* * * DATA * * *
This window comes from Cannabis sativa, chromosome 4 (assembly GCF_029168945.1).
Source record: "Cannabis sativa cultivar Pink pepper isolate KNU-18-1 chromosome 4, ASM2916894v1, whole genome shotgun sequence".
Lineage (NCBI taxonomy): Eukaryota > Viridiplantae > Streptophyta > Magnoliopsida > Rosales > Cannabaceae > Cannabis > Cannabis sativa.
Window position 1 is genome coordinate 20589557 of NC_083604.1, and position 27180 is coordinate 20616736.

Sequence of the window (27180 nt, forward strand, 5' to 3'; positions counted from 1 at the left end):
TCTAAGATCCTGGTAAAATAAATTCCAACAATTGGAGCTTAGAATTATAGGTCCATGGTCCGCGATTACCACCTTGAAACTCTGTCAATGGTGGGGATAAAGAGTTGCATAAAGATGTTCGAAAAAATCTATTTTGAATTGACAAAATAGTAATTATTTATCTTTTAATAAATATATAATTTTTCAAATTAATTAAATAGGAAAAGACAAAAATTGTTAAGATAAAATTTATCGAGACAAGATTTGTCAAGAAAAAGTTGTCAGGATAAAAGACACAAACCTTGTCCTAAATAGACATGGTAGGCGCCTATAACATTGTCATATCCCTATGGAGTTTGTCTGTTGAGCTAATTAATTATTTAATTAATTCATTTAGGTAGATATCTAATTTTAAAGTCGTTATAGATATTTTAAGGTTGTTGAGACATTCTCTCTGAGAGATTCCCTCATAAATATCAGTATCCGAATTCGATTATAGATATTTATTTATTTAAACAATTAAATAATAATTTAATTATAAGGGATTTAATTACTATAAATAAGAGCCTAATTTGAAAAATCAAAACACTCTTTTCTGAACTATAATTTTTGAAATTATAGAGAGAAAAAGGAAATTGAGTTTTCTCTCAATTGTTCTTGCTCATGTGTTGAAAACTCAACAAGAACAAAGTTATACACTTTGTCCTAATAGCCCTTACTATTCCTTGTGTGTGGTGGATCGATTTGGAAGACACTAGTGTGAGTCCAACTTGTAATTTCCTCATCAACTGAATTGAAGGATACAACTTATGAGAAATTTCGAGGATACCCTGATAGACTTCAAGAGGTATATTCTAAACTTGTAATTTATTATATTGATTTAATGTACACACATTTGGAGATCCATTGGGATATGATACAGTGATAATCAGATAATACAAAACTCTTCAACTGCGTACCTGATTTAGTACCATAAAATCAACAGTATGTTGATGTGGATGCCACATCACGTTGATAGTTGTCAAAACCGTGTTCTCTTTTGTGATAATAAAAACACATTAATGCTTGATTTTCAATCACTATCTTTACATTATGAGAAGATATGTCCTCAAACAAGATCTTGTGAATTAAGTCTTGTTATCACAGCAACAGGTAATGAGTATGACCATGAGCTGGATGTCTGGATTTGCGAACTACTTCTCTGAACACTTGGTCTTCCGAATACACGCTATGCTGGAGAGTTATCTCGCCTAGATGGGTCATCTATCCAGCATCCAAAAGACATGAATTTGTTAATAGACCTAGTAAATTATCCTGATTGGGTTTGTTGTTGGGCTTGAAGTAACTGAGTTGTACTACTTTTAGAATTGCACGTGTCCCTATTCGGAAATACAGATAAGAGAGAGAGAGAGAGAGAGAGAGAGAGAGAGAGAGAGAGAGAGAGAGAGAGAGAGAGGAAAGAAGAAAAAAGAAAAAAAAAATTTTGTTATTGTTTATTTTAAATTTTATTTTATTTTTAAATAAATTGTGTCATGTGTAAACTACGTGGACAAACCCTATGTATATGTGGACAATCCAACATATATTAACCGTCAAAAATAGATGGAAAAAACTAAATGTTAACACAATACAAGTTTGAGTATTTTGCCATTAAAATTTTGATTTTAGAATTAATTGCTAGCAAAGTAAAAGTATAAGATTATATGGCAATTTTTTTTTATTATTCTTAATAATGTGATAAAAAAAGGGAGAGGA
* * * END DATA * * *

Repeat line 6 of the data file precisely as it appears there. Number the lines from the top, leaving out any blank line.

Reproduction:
TCTAAGATCCTGGTAAAATAAATTCCAACAATTGGAGCTTAGAATTATAGGTCCATGGTCCGCGATTACCACCTTGAAACTCTGTCAATGGTGGGGATAAAGAGTTGCATAAAGATGTTCGAAAAAATCTATTTTGAATTGACAAAATAGTAATTATTTATCTTTTAATAAATATATAATTTTTCAAATTAATTAAATAGGAAAAGACAAAAATTGTTAAGATAAAATTTATCGAGACAAGATTTGTCAAGAAAAAGTTGTCAGGATAAAAGACACAAACCTTGTCCTAAATAGACATGGTAGGCGCCTATAACATTGTCATATCCCTATGGAGTTTGTCTGTTGAGCTAATTAATTATTTAATTAATTCATTTAGGTAGATATCTAATTTTAAAGTCGTTATAGATATTTTAAGGTTGTTGAGACATTCTCTCTGAGAGATTCCCTCATAAATATCAGTATCCGAATTCGATTATAGATATTTATTTATTTAAACAATTAAATAATAATTTAATTATAAGGGATTTAATTACTATAAATAAGAGCCTAATTTGAAAAATCAAAACACTCTTTTCTGAACTATAATTTTTGAAATTATAGAGAGAAAAAGGAAATTGAGTTTTCTCTCAATTGTTCTTGCTCATGTGTTGAAAACTCAACAAGAACAAAGTTATACACTTTGTCCTAATAGCCCTTACTATTCCTTGTGTGTGGTGGATCGATTTGGAAGACACTAGTGTGAGTCCAACTTGTAATTTCCTCATCAACTGAATTGAAGGATACAACTTATGAGAAATTTCGAGGATACCCTGATAGACTTCAAGAGGTATATTCTAAACTTGTAATTTATTATATTGATTTAATGTACACACATTTGGAGATCCATTGGGATATGATACAGTGATAATCAGATAATACAAAACTCTTCAACTGCGTACCTGATTTAGTACCATAAAATCAACAGTATGTTGATGTGGATGCCACATCACGTTGATAGTTGTCAAAACCGTGTTCTCTTTTGTGATAATAAAAACACATTAATGCTTGATTTTCAATCACTATCTTTACATTATGAGAAGATATGTCCTCAAACAAGATCTTGTGAATTAAGTCTTGTTATCACAGCAACAGGTAATGAGTATGACCATGAGCTGGATGTCTGGATTTGCGAACTACTTCTCTGAACACTTGGTCTTCCGAATACACGCTATGCTGGAGAGTTATCTCGCCTAGATGGGTCATCTATCCAGCATCCAAAAGACATGAATTTGTTAATAGACCTAGTAAATTATCCTGATTGGGTTTGTTGTTGGGCTTGAAGTAACTGAGTTGTACTACTTTTAGAATTGCACGTGTCCCTATTCGGAAATACAGATAAGAGAGAGAGAGAGAGAGAGAGAGAGAGAGAGAGAGAGAGAGAGAGAGAGAGAGAGAGGAAAGAAGAAAAAAGAAAAAAAAAATTTTGTTATTGTTTATTTTAAATTTTATTTTATTTTTAAATAAATTGTGTCATGTGTAAACTACGTGGACAAACCCTATGTATATGTGGACAATCCAACATATATTAACCGTCAAAAATAGATGGAAAAAACTAAATGTTAACACAATACAAGTTTGAGTATTTTGCCATTAAAATTTTGATTTTAGAATTAATTGCTAGCAAAGTAAAAGTATAAGATTATATGGCAATTTTTTTTTATTATTCTTAATAATGTGATAAAAAAAGGGAGAGGA